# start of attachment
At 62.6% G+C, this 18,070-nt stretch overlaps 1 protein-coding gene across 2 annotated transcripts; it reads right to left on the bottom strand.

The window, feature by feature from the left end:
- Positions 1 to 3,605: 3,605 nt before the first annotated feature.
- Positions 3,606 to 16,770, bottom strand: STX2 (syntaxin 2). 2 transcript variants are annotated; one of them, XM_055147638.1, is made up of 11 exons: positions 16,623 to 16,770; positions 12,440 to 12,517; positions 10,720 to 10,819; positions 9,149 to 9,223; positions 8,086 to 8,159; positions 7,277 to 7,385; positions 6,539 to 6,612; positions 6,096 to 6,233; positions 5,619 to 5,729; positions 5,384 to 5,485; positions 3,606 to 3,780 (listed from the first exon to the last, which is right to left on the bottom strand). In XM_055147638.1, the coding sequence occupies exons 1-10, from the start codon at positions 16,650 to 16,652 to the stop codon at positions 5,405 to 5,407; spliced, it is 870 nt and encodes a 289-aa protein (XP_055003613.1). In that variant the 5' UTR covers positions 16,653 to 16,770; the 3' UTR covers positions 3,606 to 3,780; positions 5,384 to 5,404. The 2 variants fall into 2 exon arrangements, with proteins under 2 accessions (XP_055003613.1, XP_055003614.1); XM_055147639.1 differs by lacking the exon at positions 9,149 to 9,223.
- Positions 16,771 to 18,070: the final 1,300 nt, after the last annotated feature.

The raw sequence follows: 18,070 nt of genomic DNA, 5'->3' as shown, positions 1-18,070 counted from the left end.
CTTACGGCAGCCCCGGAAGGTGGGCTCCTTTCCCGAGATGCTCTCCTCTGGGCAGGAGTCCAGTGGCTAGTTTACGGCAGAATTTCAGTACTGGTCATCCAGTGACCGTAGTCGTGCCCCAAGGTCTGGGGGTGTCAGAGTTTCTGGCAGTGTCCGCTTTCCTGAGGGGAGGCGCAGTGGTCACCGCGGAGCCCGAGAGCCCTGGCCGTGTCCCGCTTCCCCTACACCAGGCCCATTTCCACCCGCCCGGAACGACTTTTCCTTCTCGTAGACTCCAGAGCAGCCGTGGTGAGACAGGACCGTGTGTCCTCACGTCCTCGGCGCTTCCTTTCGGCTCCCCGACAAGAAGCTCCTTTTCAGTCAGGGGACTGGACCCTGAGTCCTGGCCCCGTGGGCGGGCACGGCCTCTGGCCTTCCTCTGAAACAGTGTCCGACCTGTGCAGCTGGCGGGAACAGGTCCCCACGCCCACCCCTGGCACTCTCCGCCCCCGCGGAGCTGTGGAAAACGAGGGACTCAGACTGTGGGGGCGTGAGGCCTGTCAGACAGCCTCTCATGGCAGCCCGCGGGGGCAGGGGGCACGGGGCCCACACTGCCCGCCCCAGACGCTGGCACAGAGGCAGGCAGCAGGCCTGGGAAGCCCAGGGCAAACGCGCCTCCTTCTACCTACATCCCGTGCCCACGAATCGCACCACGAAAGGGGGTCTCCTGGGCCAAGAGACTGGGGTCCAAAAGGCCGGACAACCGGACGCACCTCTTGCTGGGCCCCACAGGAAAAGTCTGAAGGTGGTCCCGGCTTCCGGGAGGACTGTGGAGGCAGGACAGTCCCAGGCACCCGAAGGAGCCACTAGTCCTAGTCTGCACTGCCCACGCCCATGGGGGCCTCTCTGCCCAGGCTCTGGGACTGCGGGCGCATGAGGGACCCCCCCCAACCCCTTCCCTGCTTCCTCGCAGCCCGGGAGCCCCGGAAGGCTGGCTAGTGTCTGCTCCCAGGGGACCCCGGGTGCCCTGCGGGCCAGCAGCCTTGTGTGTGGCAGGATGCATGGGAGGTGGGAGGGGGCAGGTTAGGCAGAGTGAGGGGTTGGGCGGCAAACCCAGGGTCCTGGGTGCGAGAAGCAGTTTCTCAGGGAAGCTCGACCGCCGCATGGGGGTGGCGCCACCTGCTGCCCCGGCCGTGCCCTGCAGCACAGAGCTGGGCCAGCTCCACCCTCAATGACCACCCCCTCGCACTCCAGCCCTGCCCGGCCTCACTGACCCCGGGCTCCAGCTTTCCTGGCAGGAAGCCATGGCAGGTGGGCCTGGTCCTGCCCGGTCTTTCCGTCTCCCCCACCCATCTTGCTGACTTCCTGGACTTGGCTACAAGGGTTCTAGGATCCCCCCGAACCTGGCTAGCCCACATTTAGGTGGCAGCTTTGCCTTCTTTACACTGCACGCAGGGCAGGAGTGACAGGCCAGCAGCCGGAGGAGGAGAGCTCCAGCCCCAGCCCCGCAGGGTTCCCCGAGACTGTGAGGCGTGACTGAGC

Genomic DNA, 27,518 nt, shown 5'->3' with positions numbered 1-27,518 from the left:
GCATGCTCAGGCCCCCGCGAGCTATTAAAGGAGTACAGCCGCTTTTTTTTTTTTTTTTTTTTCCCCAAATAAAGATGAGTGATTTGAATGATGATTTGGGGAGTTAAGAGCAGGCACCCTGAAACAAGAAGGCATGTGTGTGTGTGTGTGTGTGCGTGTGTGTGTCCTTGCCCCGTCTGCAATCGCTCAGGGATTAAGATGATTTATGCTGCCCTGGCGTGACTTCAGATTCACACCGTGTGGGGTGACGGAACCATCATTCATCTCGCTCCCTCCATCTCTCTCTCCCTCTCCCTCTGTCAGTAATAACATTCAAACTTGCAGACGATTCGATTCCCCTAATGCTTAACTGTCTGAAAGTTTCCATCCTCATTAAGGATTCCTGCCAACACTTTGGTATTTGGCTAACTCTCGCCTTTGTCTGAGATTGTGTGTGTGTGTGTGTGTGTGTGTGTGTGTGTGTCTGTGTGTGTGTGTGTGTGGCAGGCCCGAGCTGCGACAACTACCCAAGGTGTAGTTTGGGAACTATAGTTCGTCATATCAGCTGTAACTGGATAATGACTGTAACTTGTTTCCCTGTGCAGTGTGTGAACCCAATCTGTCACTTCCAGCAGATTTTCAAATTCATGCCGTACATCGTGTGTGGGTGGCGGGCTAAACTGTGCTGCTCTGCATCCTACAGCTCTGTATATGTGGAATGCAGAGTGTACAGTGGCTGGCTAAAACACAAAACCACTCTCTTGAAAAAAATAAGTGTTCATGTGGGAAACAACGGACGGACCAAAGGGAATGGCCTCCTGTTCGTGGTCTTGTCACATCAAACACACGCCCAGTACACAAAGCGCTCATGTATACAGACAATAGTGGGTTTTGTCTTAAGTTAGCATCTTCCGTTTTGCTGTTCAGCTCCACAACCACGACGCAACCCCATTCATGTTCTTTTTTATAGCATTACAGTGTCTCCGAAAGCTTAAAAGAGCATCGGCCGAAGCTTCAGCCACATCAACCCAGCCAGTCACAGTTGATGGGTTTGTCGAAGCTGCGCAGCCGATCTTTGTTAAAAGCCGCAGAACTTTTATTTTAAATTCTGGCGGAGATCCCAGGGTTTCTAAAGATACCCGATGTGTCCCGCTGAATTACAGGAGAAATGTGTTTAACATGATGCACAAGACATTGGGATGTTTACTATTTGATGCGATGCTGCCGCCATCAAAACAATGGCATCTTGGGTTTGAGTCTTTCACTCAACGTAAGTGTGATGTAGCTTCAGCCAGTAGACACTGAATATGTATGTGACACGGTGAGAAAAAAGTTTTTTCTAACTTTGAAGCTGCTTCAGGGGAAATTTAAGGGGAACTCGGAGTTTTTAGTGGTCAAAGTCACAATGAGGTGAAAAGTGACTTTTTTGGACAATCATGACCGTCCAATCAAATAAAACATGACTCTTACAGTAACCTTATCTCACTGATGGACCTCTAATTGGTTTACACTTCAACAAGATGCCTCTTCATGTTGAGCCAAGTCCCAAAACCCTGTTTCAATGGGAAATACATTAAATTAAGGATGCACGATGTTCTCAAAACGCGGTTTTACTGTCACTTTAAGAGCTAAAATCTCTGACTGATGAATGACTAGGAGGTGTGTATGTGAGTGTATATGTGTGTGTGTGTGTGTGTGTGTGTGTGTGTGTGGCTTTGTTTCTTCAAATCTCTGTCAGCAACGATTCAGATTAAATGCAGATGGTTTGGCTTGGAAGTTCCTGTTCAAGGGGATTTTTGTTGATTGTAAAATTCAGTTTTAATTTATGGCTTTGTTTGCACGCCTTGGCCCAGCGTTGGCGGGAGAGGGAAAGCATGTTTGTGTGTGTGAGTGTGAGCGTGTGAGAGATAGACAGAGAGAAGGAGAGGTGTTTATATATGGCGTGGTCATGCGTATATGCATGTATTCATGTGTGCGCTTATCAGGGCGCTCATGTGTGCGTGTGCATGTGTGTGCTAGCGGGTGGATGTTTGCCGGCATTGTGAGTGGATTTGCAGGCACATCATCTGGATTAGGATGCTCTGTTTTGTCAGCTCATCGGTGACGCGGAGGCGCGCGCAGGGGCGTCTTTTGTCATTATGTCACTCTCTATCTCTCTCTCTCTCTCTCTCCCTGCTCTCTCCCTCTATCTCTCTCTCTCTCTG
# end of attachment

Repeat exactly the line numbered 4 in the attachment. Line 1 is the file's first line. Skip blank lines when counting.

- Positions 3,606 to 16,770, bottom strand: STX2 (syntaxin 2). 2 transcript variants are annotated; one of them, XM_055147638.1, is made up of 11 exons: positions 16,623 to 16,770; positions 12,440 to 12,517; positions 10,720 to 10,819; positions 9,149 to 9,223; positions 8,086 to 8,159; positions 7,277 to 7,385; positions 6,539 to 6,612; positions 6,096 to 6,233; positions 5,619 to 5,729; positions 5,384 to 5,485; positions 3,606 to 3,780 (listed from the first exon to the last, which is right to left on the bottom strand). In XM_055147638.1, the coding sequence occupies exons 1-10, from the start codon at positions 16,650 to 16,652 to the stop codon at positions 5,405 to 5,407; spliced, it is 870 nt and encodes a 289-aa protein (XP_055003613.1). In that variant the 5' UTR covers positions 16,653 to 16,770; the 3' UTR covers positions 3,606 to 3,780; positions 5,384 to 5,404. The 2 variants fall into 2 exon arrangements, with proteins under 2 accessions (XP_055003613.1, XP_055003614.1); XM_055147639.1 differs by lacking the exon at positions 9,149 to 9,223.